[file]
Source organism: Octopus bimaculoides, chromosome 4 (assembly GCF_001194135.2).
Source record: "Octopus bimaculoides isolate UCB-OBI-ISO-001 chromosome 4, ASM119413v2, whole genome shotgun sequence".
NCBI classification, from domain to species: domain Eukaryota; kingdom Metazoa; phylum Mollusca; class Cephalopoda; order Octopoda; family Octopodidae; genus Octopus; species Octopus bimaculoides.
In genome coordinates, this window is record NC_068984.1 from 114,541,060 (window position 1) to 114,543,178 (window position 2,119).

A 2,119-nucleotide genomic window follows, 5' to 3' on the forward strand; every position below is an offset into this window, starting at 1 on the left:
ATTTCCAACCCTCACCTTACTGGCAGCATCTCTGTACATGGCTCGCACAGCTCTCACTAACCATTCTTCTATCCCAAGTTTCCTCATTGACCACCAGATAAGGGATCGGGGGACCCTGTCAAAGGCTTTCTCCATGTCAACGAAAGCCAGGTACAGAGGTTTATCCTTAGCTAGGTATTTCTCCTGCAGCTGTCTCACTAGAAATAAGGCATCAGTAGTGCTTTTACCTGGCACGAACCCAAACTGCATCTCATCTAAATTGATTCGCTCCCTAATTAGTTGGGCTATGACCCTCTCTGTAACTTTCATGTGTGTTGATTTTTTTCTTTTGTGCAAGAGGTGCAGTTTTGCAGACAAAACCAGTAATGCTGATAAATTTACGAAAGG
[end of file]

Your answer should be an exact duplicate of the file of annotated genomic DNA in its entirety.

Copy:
Source organism: Octopus bimaculoides, chromosome 4 (assembly GCF_001194135.2).
Source record: "Octopus bimaculoides isolate UCB-OBI-ISO-001 chromosome 4, ASM119413v2, whole genome shotgun sequence".
NCBI classification, from domain to species: domain Eukaryota; kingdom Metazoa; phylum Mollusca; class Cephalopoda; order Octopoda; family Octopodidae; genus Octopus; species Octopus bimaculoides.
In genome coordinates, this window is record NC_068984.1 from 114,541,060 (window position 1) to 114,543,178 (window position 2,119).

A 2,119-nucleotide genomic window follows, 5' to 3' on the forward strand; every position below is an offset into this window, starting at 1 on the left:
ATTTCCAACCCTCACCTTACTGGCAGCATCTCTGTACATGGCTCGCACAGCTCTCACTAACCATTCTTCTATCCCAAGTTTCCTCATTGACCACCAGATAAGGGATCGGGGGACCCTGTCAAAGGCTTTCTCCATGTCAACGAAAGCCAGGTACAGAGGTTTATCCTTAGCTAGGTATTTCTCCTGCAGCTGTCTCACTAGAAATAAGGCATCAGTAGTGCTTTTACCTGGCACGAACCCAAACTGCATCTCATCTAAATTGATTCGCTCCCTAATTAGTTGGGCTATGACCCTCTCTGTAACTTTCATGTGTGTTGATTTTTTTCTTTTGTGCAAGAGGTGCAGTTTTGCAGACAAAACCAGTAATGCTGATAAATTTACGAAAGG